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The Unexpected Side Effect Technology Has on Your Skin

Celebrity dermatologist Dr. Murad is pioneering the whole-body approach to anti-aging and skin health.

The Unexpected Side Effect Technology Has on Your Skin
Tristan Kallas
We know doctors are good at identifying a problem most of the time, and are even better at prescribing some sort of cureagain, most of the time. Typically that cure is by way of a product or medication, or, in the case of dermatologists, a genius multi-step regimen that promises a glowing complexion. But it wasn’t until we spoke to one of the foremost celebrity derms, Dr. Howard Murad M.D., F.A.A.D., (yes, of the Murad skin-care line), did we realize that the real secret to healthy skin wasn’t only achievable through product concoctions, but actually came from good lifestyle choices. GASP! OK, so it’s actually not that new, and we’ve been learning more and more about how wellness and mindfulness is good for the body and not only the brain, but isn’t it refreshing when your doctor is all for it, too? Herein, we talk to Dr. Murad about why technology can be detrimental to your skin, the antioxidant fruit he has to have every day, and why he encourages his patients to eat their water (yes, that wasn’t a typo).


Why technology may be the worst thing for your skin:

“At Murad, we believe that healthy skin is a direct reflection of how you live your life. But technology allows us to work and communicate anywhere, anytime, 24 hours a day. Commutes are getting longer and longer. We feel pressured to portray social media perfection at all times. We are more digitally connected than ever before, yet less connected to one another in meaningful ways. This has profound implications for our skin, health, and happiness.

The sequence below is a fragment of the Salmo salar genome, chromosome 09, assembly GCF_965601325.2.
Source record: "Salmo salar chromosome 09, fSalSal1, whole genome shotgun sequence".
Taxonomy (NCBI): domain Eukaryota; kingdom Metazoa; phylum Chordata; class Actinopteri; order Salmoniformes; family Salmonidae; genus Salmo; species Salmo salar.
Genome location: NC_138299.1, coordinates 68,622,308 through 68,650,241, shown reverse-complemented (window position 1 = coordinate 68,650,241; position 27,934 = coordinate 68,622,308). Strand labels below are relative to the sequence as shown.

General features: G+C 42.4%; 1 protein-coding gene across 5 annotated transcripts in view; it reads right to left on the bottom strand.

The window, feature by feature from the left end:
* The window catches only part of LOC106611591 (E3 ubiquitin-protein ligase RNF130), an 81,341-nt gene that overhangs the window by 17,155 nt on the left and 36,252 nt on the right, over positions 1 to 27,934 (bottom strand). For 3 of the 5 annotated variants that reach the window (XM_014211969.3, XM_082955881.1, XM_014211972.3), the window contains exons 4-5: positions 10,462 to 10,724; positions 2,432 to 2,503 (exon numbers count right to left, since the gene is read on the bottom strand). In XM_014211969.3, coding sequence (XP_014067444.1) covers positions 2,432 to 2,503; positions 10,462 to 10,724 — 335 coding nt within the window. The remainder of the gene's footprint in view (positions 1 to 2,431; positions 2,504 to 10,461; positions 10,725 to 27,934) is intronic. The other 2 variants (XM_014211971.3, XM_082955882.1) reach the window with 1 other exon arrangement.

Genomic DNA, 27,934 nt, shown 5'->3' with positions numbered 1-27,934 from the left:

“Consider, for example, that four days in front of a computer screen is the equivalent to 20 minutes in the midday sun on your skin. Or that stress can cause inflammation and cellular water loss, the final common pathway of aging. The way we live our life, through technology, directly affects our skin and overall well-being.”

On disconnecting:

“It’s critical. Today we are more digitally connected than ever before. The hallmarks of cultural stress include digital dependency, the inability to disconnect from work, and lowered self-esteem due to increased social expectations. Through our EyesUp campaign [ed note: read more about the initiative here], we hope to empower people to reconnect with each other by disconnecting, thereby taking action against their own form of cultural stress.”

His definition of wellness:

“I call it connected beauty; my whole-person approach to health and beauty that inspires people to nourish their skin, awaken their body through physical activity, be kind to their mind, and ‘eat’ their water by consuming water-rich fruits and vegetables.”

The one healthy thing he can’t go a day without:

“I love pomegranates. It’s a powerhouse of a fruit, with antioxidant and anti-inflammatory benefits—great for your heart, blood circulation, and it’s delicious!”

The first thing he does in the morning:


He’s made being active part of the job:

“Walking makes me happy, and I’m building muscle at the same time! At the Murad headquarters, we have a track around the office, so we encourage walking meetings or stepping outside to walk up and down the stairs nearby. In fact, if you walk a mile during the workday, you can leave an hour early.”

If he could influence one big change in his patients’ health and wellness habits:

“[I would say] understand that your skin is a reflection of how you live your life. I want to educate people about the danger of digital-only relationships and the power of real-world human connections, which is why I launched EyesUp. By connecting with one another in more meaningful ways, we will see positive effects on our skin, health, and ultimately happiness.”

What does he mean by “eat your water”?

“I like to tell people to ‘eat your water,’ which is one of the four pillars in our Connected Beauty approach. Some of my favorite foods are those that are water-rich to help lock in hydration like cucumber, pomegranate, goji berries, and broccoli.”

How his idea of being healthy or well changed throughout the years:

“My research surrounding skin care, cultural stress, cellular hydration, etc., has shifted my approach to skin care. What I’ve learned is that every aspect of your life affects the health of every cell in your body, so I look at skin care with a whole-body approach.”

Part of the series:

Get Well

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